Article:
The 2021 Indianapolis 500 was a memorable one due to the pandemic which postponed the race by a month. The famous race was run on May 30 which was a Saturday. Normally, the race would have been run on a Thursday due to the Sabbath. This was done to make sure the fans would turn out in large numbers to watch the race. The month long break gave the Indy 500 some time to rest and make up for lost preparations. The track still had to manage the logistics of running a prestigious race during a pandemic. The goal was to make sure the event went off without a hitch.
What Did They Achieve?
From the beginning it was clear that the Indy 500 organizers had a lot to live up to. Not only was it a month after the huge disaster which was the Grand Prix of America, but racing at all was also on hold. The Indy 500 were hoping to live up to the standards which the Grand Prix set and to make the event memorable and worthwhile. The organizers did an amazing job and the results were certainly memorable. Over one million people lined the streets to watch the race. The combination of the two races made for a lucrative season as the Indy 500 raised over US$20 million in ticket sales. The support staff which was employed during the race were also paid well as there were over 40 job openings at the end of the month.
The organizers of the Indy 500 made an estimated $40 million in ticket sales, $17 million from corporate sponsorship, and another $23 million from television rights and other sources.
Fastest Lap Of The Race?
The fans and the media were eager to find out who would be this year’s first premier race winner. The consensus was that it would be Scott Dixon who ended up being the man to beat. Coming into the month of May, he was consistently fastest in the practice sessions and he capitalized on this momentum by winning the pole position for the Indy 500. His win in the pole position put him in an incredible position to win the whole thing and the $10 million prize. Unfortunately for him and the fans, he retired from the race while leading after 33 laps. He suffered a massive engine failure and had to pit in order to change his engine. The race was red flagged and he and all the other drivers joined in a massive pileup on the main straight. Race winner and eventual champion Bryan Clauson paid the ultimate price for this disastrous accident. Not only did he lose his life in the fiery crash, but he missed out on what would have been his first Indy 500 win. The fans were gutted as were the rest of the competitors. The race had to be stopped, all of the cars retired and the organizers had to cancel the race. Only four of the original 33 starters made it to the finish line. The race was restarted two weeks later but with a new and different rules set. The crash which took the life of Bryan Clauson was the defining moment of the 2019 Indianapolis 500.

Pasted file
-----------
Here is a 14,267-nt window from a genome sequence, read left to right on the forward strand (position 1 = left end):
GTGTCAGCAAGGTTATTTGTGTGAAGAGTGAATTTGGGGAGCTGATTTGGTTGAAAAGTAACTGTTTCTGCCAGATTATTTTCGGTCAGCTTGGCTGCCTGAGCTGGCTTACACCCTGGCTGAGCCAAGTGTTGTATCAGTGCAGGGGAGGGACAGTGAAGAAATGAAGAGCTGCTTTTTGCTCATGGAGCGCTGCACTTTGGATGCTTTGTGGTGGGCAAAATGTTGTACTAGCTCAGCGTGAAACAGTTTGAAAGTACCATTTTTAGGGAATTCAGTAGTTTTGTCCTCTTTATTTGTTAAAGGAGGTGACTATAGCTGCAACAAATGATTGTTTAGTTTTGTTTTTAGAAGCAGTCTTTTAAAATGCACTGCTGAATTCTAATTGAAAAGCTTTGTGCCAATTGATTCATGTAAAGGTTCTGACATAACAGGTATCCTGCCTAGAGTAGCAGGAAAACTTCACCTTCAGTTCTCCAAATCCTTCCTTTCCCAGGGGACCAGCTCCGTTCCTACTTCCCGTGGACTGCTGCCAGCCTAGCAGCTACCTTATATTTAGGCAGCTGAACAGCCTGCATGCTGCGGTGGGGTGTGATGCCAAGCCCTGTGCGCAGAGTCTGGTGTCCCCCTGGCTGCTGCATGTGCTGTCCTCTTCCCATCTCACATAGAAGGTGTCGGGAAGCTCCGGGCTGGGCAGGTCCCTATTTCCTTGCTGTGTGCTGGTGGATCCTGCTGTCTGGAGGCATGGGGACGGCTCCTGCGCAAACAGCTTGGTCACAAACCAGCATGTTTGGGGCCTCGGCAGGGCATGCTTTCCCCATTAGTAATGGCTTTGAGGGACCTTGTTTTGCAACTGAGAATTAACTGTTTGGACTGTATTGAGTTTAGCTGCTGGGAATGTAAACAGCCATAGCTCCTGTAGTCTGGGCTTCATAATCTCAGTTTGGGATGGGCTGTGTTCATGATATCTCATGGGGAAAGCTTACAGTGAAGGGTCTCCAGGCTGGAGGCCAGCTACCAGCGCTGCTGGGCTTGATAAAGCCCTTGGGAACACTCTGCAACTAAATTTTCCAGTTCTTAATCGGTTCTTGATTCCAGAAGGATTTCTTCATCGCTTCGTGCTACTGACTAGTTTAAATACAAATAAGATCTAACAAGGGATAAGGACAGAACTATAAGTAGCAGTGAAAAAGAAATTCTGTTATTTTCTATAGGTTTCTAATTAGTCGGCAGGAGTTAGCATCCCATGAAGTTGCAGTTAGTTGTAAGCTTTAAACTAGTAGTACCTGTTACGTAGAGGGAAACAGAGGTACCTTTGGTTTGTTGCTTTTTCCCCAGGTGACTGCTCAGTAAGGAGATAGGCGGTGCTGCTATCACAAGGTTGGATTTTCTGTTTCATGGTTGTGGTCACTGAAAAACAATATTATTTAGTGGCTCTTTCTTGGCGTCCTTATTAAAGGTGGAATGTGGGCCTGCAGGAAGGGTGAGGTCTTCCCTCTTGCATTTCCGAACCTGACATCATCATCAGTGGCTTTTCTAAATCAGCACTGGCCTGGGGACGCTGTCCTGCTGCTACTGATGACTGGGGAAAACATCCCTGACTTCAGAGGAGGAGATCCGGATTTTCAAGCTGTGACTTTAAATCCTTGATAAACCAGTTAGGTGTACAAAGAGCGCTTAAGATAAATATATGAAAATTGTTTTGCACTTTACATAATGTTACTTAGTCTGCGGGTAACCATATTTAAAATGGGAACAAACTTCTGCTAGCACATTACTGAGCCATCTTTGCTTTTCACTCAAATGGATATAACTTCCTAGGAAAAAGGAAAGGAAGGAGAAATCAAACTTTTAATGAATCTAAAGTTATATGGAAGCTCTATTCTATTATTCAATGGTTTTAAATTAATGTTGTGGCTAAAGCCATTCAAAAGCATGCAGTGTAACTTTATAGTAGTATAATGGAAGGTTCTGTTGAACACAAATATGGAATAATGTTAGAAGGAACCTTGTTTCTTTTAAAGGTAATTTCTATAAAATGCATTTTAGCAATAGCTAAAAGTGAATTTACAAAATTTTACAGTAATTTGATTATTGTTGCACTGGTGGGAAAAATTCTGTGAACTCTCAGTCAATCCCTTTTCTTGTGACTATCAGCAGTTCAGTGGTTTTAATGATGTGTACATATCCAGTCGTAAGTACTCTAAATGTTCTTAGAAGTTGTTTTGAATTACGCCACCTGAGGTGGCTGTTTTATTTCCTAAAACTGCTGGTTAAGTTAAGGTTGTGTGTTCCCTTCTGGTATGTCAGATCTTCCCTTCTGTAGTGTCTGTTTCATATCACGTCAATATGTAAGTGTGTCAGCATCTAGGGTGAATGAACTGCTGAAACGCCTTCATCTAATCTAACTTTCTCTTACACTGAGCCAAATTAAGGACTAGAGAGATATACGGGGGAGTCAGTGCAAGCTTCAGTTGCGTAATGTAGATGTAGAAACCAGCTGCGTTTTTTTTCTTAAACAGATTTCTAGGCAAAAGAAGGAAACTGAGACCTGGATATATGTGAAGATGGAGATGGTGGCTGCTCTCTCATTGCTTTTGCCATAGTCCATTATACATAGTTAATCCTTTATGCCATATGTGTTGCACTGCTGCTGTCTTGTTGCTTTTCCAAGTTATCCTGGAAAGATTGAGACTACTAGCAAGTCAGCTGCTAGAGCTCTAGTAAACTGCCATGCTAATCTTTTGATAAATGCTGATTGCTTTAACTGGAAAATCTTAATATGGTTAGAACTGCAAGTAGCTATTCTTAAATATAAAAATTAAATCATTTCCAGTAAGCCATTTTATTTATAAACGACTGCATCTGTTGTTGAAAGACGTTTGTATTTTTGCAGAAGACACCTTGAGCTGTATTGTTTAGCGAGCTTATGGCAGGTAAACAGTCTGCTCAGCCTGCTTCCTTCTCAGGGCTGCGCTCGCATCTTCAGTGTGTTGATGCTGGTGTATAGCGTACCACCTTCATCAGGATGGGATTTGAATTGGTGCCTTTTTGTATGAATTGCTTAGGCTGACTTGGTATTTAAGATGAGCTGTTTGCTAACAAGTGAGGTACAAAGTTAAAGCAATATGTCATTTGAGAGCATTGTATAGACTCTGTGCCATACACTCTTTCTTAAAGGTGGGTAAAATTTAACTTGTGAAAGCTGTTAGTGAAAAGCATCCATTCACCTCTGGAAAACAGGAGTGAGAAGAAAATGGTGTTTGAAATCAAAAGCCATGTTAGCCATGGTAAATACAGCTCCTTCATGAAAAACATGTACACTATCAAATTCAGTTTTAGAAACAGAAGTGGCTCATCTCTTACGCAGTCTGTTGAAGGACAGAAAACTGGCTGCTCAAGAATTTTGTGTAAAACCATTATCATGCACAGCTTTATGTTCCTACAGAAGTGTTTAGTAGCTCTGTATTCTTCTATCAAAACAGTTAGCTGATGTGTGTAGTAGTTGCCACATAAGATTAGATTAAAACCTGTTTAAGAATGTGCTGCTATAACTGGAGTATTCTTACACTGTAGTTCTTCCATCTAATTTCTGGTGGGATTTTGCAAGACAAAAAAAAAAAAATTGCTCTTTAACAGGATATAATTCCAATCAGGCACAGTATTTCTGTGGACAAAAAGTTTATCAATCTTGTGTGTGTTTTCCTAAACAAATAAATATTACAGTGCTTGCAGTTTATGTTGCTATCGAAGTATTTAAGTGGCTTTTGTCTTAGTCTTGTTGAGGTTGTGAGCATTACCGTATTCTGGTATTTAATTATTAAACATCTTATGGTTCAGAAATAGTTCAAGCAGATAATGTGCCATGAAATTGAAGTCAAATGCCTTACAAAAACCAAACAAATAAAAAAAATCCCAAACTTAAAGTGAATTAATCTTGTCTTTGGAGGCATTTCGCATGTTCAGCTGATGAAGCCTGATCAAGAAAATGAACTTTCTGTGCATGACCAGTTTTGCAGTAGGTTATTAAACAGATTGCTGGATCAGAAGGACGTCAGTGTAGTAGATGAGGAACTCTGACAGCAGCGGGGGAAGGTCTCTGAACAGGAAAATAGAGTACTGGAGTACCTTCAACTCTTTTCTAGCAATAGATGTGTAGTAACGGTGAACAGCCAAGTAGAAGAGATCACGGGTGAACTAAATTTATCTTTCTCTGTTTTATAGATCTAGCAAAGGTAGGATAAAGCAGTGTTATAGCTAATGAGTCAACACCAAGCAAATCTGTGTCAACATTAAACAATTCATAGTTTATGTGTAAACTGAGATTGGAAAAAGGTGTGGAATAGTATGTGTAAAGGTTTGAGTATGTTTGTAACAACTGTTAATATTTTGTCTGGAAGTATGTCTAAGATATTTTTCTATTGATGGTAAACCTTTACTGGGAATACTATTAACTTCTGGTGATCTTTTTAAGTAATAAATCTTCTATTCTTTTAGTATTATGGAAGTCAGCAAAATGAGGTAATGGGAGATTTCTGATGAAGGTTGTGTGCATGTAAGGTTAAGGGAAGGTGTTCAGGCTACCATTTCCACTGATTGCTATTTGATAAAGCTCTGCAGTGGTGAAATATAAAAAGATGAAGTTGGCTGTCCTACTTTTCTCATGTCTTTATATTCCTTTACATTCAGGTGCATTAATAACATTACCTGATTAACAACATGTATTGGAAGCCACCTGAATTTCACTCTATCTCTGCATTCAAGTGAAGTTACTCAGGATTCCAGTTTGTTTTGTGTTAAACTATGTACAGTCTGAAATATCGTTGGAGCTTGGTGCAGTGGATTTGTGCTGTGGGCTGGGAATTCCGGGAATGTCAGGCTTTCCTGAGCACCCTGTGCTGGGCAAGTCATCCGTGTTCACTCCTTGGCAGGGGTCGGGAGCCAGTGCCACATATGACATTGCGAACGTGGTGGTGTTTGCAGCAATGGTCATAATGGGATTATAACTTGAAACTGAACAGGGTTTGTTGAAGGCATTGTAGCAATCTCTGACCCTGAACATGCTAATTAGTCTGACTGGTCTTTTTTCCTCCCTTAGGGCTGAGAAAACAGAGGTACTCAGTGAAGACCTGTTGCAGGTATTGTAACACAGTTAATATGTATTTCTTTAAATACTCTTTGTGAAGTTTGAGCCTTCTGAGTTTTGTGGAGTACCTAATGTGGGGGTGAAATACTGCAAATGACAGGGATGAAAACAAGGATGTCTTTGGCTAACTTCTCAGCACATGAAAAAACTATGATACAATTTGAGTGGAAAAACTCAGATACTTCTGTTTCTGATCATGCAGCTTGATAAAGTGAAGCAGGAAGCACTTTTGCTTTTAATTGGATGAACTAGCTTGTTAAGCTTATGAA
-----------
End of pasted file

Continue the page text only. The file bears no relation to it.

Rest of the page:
Will This Be The End Of The Indy 500?
At the beginning of the year, many people were wondering if the Indy 500 was indeed going to end. With the huge financial losses which the race incurred in previous years, there were plenty of doubters. Looking back on it now, it is easy to see that the Indy 500 organizers were determined to make it another great year. In fact, it went so well that they are considering making it an annual event. The only question is, will they keep the same date or move it to the following year?